Of course, I am referring to Danny Dravot and Peachy Carnehan, the two former Sergeants of Her Majesty’s Fore and Fit, who set out to rule Kafiristan, and in the process become the richest men in the Empire.
Among the treasure trove of goodies from Moe Delaun that I referred to in a previous post was the magnificent epic film The Man Who Would be King, the John Huston-directed adaptation of the Kipling tale. The spectacular cinematography and beautiful (and authentic!) Edith Head costumes add to a brilliant performance by Michael Caine (Peachy) and Sean Connery (Danny), and an equally brilliant portrayal of Kipling himself by Christopher Plummer. Saeed Jaffrey plays a long-lost Gurkha trooper, the lone survivor of a survey expedition killed in an avalanche some years before.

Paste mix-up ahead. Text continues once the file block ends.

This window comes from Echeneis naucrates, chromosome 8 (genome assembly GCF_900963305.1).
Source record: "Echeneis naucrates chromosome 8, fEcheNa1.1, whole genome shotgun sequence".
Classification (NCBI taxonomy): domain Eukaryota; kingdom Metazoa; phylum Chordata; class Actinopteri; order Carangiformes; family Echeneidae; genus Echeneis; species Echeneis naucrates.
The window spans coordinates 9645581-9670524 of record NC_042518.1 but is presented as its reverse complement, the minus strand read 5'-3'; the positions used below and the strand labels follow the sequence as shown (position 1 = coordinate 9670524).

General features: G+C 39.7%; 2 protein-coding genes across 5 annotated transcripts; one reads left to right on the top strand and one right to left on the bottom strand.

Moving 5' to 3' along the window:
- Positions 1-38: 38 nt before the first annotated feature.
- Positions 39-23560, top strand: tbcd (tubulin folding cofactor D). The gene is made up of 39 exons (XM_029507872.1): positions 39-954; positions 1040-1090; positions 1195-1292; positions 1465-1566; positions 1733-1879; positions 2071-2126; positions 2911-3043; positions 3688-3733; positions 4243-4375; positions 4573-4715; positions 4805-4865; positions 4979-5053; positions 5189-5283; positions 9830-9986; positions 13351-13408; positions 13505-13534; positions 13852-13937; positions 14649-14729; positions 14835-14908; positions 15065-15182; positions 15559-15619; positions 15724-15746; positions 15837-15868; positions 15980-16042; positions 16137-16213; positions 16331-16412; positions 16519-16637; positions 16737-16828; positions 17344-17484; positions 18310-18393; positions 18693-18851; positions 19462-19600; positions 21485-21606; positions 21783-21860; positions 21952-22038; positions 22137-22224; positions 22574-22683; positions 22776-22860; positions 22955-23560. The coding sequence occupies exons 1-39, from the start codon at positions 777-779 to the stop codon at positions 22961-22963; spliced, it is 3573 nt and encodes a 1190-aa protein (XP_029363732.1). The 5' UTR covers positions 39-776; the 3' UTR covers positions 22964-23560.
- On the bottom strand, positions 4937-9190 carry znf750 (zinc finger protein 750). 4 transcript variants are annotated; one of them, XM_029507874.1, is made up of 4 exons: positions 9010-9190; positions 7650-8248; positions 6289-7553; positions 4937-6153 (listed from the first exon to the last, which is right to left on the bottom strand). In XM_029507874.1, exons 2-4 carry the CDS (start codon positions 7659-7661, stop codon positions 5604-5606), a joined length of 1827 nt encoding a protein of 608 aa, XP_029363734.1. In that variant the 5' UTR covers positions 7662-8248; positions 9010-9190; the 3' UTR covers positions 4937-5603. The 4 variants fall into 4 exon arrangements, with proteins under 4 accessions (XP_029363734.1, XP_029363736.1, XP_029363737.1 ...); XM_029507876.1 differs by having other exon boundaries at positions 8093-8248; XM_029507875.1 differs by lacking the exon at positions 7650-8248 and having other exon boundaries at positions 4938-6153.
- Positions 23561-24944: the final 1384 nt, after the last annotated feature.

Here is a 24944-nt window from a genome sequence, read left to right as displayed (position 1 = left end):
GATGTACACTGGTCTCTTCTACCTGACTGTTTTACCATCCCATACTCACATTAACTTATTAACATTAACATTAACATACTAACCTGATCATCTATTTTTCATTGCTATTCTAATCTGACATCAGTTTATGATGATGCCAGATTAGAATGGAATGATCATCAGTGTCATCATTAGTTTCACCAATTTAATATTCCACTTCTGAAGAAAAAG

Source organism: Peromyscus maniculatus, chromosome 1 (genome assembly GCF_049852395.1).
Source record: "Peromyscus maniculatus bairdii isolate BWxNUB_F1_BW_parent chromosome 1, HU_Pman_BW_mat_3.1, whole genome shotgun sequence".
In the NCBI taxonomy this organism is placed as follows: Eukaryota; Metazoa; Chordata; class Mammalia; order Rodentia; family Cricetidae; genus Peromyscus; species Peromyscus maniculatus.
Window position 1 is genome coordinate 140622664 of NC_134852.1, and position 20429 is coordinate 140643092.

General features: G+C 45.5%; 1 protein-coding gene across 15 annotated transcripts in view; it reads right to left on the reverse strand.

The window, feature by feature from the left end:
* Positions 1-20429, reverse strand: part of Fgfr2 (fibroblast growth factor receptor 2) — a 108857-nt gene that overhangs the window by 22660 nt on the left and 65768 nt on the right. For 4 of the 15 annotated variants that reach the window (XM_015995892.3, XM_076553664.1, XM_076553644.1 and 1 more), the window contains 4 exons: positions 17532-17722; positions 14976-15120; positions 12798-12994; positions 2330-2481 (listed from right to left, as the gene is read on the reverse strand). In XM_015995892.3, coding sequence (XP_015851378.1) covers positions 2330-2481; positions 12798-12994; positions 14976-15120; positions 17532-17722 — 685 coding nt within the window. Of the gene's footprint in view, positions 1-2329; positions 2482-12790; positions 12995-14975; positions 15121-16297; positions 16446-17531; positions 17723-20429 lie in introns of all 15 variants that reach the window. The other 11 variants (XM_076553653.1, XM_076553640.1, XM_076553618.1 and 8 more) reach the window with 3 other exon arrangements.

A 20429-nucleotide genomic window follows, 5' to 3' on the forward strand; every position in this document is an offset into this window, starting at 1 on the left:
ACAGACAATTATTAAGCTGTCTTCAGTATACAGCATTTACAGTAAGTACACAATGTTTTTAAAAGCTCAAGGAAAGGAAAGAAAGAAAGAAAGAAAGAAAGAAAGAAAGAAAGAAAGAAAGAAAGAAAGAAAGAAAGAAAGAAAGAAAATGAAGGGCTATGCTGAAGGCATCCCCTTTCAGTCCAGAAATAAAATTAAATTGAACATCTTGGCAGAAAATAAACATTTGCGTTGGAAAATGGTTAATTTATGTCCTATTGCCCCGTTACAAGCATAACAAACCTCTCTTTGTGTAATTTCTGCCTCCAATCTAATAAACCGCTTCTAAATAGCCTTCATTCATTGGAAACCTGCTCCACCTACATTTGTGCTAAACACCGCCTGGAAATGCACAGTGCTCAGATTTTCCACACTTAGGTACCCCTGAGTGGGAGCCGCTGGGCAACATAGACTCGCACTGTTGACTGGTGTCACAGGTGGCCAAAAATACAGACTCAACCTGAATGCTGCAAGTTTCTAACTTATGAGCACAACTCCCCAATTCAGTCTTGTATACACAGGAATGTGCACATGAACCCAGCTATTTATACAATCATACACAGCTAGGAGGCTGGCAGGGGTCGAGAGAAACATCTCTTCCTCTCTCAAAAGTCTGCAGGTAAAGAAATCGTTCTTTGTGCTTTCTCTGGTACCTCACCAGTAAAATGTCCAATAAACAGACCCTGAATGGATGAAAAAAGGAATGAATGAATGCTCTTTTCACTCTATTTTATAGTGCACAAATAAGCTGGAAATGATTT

The Man Who Would be King was the first offering last evening in the new DVD player. I last saw this movie some 35 years ago on network television, when, as a callow youth I knew Kipling only for Just So Stories, and The Jungle Book, and Rikki Tikki Tavi. But the film stayed with me, and very much was a factor in my adult appreciation of the brilliant work of that man. And last evening, I enjoyed the movie immensely, once again.
While very much faithful to the original Kipling short story, The Man Who Would Be King has a few minor changes from the written tale. All in all, though, I imagine Brother Kipling would be most pleased at the results of Huston’s direction and the performances of the cast.
If you have never seen it, or it has been a number of years, The Man Who Would Be King is must viewing. A poignant epic, with touches of charm and humor, and a revealing vision of the Empire of Victorian Britain.
The Son of God goes forth to war,
a kingly crown to gain;
his blood red banner streams afar:
who follows in his train?
Who best can drink his cup of woe,
triumphant over pain,
who patient bears his cross below,
he follows in his train.
Thanks again, Moe!!
And a wonderful insight from Billy Fish!